John Seroff: I have on my desk an unpirated, physical copy of the actual-to-god Beyonce Black Album, which is surely what we were meant to call it though she’s been too polite to correct us. Here is how I got this slightly waxy slipcased little beauty: I went out of my home, visited a record store and bought it. Well, not really: this being 2014, what I did was visit an electronics store that hid its new release music up on the fourth floor as if embarrassed. It may have been a decade since I last waited in line to buy an album in a store; I buy most of my music either via subscription or direct from the artist at live shows. The reason for this bout of consumer nostalgia had less to do with declaring myself #TeamBeyonce or throwing a penny down the “let’s stop piracy” well and more with honoring what I sensed as a genuine request by the artist on how to appreciate her work. At the heart of Bey’s stealth release, abhorrence of traditional PR methods and avoidance of full-length streaming, I couldn’t help thinking she was asking us to listen to her album as an album, not as a single delivery system. So I had the wage slave at the desk deactivate the magnetic tattle tape and I took the disc home and listened to Beyoncé the way I used to listen to albums when I first got them years ago: I played them through to completion and then played them through a few times more before I started dissection. Internet and media-addled as I am today, re-embracing passively-active pop listening was no small step. My verdict after that fourth spin was that this was likely a slow-burner with one obvious firework (“***FLAWLESS”, naturally), no obvious missteps, a lot of solid catalog material and a surprising willingness to experiment. “Blow” is one of the album’s sonically safer cuts, with Pharrell and Timbaland’s corn/disco-ball fingerprints all over the production, but I’m still surprised this genderflipped “Strawberry Bubblegum” is being bandied about as a single at all given the less-than-subtle lyrics. To hell with upending the supply chain; real girl power is when you can demand head for five minutes on pop radio and they ask you for more. Pity that the phrasing and energy is more J. Timberlake than D. Summer; I can’t help but think that this exercise would improve vastly if Beyoncé would throw herself a bit more bodily at the bassline. “Blow” will benefit from a thousand inevitable remixes but even sloppy as it is, it’s a mostly fun ride.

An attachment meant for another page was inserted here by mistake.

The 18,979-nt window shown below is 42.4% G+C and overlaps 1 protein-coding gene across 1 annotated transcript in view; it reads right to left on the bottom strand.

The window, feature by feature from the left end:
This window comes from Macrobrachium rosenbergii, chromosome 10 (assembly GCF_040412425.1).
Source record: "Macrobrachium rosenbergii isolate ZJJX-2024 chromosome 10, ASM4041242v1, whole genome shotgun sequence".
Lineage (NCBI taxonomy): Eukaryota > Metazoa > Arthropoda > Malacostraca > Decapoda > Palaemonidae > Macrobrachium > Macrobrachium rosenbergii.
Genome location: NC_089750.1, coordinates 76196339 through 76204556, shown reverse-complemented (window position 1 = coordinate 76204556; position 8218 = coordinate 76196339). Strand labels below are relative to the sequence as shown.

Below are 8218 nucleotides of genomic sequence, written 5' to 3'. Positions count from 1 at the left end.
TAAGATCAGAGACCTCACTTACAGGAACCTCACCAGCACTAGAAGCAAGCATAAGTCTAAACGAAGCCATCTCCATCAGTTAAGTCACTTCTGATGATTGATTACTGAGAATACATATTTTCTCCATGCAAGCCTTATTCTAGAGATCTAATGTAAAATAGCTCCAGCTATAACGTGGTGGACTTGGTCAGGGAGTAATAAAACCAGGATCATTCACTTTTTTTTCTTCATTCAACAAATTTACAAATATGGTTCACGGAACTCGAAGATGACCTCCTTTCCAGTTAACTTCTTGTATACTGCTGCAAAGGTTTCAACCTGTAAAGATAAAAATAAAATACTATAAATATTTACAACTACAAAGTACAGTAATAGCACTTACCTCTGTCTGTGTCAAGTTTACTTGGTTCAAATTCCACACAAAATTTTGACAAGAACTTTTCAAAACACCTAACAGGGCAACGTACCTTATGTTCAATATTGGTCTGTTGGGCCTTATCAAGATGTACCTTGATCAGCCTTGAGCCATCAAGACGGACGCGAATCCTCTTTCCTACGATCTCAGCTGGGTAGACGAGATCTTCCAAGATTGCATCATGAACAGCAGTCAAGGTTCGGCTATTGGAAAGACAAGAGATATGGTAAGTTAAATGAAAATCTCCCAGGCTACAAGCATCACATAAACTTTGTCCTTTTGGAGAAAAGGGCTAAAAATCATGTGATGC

David Lee: I suppose what I’ve meant all along when I’ve referred to EDM’s Top 40 presence as generally “warmed over” or “soulless” was a total lack of sexual frisson. This problem is most apparent in those songs trafficking in disco. Katy Perry sneaks toward the edge of the erotic but never really gets there, preferring instead to bury her attempts in enough sugary playfulness to entice tweens and avoid clucks of disdain from AC radio’s listenership. On The 20/20 Experience, “Strawberry Bubblegum” and a couple other #deepcuts excepted, JT settled for a smooth classiness over revelatory aural ecstasy. And “Treasure” is too brash in its sunniness to move off the dance floor and into the bedroom. Pharrell, getting lucky and erupting in falsetto “oohs,” and Carly Rae Jepsen, fanning herself over cascading strings, are the two major pop stars of late that stand out as truly utilizing disco as a vehicle for eroticism. Enter “Blow.” All the moaning and cooing recalls Donna Summers ode to orgasms, “Love to Love You Baby.” The sunset-pink, Off The Wall production nods to Michael Jackson’s pleasured yelp leading in to “Don’t Stop ‘Til You Get Enough.” Even the Timbaland flourishes on the bridge remind us of that producer’s finesse when it comes to spinning sex into sound. Some of the wording here is clumsy — Skittles are uniformly sweet, and tearing cherries out sounds unsettlingly violent — but as a whole it’s a lot of wet, sticky fun. Many have giddily highlighted that Beyoncé is probably the singer’s most sexually blunt work. Here, though, I’m more excited about the explicit association of the electronic with the organic.